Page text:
Congenital Nephrotic Syndrome

Congenital nephrotic syndrome is diagnosed at or soon after birth.  It can have one of several causes, the most common, though all are rare, of the rare different types is
congenital nephrotic syndrome of the Finnish type, named such because it is
more common in Finland than anywhere in the world.

As I think many of you know, nephrotic syndrome is a group of signs and
symptoms and not a diagnosis in itself.    It consists of 1) losing a large
amount of protein in the urine (proteinuria or albuminuria), so that 2) blood
protein levels, especially albumin, which is a small protein, are low
(hypoproteinemia or hypoalbuminemia, 3) swelling (edema) results, and 4) blood
cholesterol levels are high.    The small blood vessels are not water tight,
and what keeps water in the blood vessels is the sponge-like effect of protein
(mainly of albumin), which is called oncotic pressure.    The defect   that
starts it all is in the kidney filters, where something goes wrong and they
allow protein to leak into the urine and the cascade starts.  In most of the
acquired forms of nephrotic syndrome, like minimal change disease and focal
sclerosis, something is wrong in the interaction of the kidney filter
(glomerulus) and the immune system.  In the genetic forms of congenital
nephrotic syndrome, something is wrong with the chemical structure of the
filters (glomeruli) and the disease is not amenable to treatment with

Congenital nephrotic syndrome has several causes.  It can be the result of an
in-utero infection such as cytomegalovirus (CMV), toxoplasmosis, or syphilis,
or, it can be the result of a genetic disease, congenital nephrotic syndrome
of the Finnish type or diffuse mesangial sclerosis.  Both of these are usually
autosomal recessive diseases, meaning that it takes a gene from each parent to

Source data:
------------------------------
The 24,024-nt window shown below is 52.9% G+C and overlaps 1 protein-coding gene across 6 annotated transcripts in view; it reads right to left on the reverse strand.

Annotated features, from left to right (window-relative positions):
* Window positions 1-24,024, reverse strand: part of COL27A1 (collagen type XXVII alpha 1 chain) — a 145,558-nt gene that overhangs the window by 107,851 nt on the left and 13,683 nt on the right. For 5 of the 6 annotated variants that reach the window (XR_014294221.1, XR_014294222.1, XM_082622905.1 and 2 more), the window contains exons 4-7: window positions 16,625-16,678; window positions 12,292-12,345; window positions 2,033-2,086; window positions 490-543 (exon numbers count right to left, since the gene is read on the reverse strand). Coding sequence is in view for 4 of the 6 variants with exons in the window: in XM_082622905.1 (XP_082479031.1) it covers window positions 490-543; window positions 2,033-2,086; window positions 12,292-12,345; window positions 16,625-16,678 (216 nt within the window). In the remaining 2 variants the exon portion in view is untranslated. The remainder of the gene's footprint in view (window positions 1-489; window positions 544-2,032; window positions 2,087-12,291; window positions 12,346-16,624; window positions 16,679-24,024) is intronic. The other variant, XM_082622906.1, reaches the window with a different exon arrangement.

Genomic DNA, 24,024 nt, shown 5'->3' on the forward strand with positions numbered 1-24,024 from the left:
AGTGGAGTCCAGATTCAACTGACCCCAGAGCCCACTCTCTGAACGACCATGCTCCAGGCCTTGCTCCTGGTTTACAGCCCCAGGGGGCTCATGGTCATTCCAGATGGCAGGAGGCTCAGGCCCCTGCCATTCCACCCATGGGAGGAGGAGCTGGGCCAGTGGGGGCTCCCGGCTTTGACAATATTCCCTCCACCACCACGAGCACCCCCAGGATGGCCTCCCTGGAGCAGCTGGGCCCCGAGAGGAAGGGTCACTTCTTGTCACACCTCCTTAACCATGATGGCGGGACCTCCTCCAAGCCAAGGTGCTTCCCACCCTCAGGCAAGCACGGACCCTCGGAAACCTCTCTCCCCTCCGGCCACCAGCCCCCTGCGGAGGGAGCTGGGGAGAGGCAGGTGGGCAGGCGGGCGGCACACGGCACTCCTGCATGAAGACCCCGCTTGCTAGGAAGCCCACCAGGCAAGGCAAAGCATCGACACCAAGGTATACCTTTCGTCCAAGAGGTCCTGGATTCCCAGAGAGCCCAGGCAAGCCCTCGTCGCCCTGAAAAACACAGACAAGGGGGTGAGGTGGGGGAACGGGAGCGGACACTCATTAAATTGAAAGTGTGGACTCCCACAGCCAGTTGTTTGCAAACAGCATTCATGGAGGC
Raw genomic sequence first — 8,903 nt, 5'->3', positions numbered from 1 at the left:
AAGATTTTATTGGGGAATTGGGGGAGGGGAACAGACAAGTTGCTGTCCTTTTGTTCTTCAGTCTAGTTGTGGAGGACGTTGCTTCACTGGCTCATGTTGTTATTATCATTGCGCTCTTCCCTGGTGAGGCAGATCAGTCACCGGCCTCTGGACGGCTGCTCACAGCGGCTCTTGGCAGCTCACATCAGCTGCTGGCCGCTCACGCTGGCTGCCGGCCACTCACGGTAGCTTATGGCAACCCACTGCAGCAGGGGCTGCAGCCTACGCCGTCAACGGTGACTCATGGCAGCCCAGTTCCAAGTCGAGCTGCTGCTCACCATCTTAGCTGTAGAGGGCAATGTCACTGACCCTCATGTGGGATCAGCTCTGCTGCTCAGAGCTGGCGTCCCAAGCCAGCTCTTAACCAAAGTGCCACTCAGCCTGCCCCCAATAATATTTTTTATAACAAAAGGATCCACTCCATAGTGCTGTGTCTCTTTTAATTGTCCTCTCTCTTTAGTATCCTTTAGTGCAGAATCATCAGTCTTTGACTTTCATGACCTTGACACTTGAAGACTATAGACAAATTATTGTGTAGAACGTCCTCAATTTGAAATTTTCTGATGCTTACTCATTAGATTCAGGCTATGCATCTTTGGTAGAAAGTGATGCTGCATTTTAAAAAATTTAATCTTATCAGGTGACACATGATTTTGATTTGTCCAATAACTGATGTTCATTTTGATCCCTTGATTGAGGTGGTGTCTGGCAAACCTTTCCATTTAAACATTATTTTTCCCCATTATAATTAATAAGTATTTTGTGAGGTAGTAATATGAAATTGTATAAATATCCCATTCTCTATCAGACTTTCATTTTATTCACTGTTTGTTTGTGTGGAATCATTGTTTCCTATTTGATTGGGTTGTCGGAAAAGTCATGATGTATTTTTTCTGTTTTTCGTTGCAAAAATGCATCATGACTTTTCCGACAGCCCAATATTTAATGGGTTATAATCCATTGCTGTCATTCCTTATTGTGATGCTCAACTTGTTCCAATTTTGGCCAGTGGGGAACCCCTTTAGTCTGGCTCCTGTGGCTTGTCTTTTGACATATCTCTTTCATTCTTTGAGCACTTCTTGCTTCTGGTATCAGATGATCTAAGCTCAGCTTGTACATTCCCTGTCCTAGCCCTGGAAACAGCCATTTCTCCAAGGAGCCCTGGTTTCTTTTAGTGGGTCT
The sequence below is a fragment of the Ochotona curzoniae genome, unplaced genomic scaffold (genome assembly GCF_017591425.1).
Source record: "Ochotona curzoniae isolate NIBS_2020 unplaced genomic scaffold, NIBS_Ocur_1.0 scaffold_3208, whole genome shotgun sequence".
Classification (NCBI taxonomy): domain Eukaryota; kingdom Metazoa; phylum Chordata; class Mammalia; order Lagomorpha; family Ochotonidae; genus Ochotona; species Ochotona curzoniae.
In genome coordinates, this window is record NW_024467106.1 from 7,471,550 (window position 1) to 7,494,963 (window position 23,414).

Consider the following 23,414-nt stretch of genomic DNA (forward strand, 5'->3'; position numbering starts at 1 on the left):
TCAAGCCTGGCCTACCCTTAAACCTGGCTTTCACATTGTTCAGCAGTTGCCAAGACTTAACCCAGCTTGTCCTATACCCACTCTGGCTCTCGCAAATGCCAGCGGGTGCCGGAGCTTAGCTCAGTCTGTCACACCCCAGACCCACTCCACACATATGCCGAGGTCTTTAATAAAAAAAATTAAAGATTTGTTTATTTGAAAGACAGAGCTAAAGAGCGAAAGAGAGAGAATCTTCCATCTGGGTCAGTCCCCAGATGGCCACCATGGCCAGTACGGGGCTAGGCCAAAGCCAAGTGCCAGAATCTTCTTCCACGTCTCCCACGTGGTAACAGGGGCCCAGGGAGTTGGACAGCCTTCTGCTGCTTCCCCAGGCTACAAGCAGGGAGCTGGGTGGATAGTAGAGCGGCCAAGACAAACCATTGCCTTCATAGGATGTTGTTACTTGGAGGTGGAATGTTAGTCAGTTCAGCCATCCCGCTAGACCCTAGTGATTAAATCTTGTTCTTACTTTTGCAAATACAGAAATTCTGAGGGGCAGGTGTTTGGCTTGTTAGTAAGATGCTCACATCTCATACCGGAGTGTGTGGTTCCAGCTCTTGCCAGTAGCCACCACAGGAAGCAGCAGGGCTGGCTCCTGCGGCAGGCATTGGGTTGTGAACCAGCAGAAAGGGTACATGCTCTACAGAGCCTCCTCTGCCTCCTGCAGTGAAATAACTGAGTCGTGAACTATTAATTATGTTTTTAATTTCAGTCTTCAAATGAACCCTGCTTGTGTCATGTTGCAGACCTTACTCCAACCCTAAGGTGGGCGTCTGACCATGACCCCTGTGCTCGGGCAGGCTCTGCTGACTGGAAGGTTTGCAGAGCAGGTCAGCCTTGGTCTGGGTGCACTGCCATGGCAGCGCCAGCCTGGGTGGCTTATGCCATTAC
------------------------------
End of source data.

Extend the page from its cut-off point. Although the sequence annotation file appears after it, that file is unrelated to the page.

transmit the disease.   Therefore each child of parents who carry the disease
has a 25% chance with each child that the child will have the disease. 

The course of the genetic disease is nephrotic syndrome which is severe, with
heavy losses of protein that don't stop, and then over time, generally by 4
years of age, renal failure develops that goes to end stage renal disease,
necessitating dialysis and/or transplantation.

Until renal failure becomes a problem, nephrotic syndrome is a problem, with
losses of many critical proteins, including vitamin D binding protein, thyroid
binding protein, immunoglobulins (ie gammaglobulins that are key proteins in
preventing infection).   Vitamin D binding protein carries vitamin D with it,
so that it needs to be replaced.   Thyroid binding protein carries with it
thyroid hormone, so that it also needs to be replaced.    Nutrition is also a
problem with the losses of many important proteins, so putting this all
together the management of an infant/child with congenital nephrotic syndrome
in the nephrotic phase is a challenge because of the heavy loss of many
important proteins.

One approach is the removal of one kidney, which cuts the loss of proteins by
taking one of two kidneys away that can lose protein.   This especially makes
sense since you know that renal failure will ensue in time in any case.

ACE inhibitors (angiotensin converting enzyme inhibitors) are also used to cut
down the loss of proteins in the urine.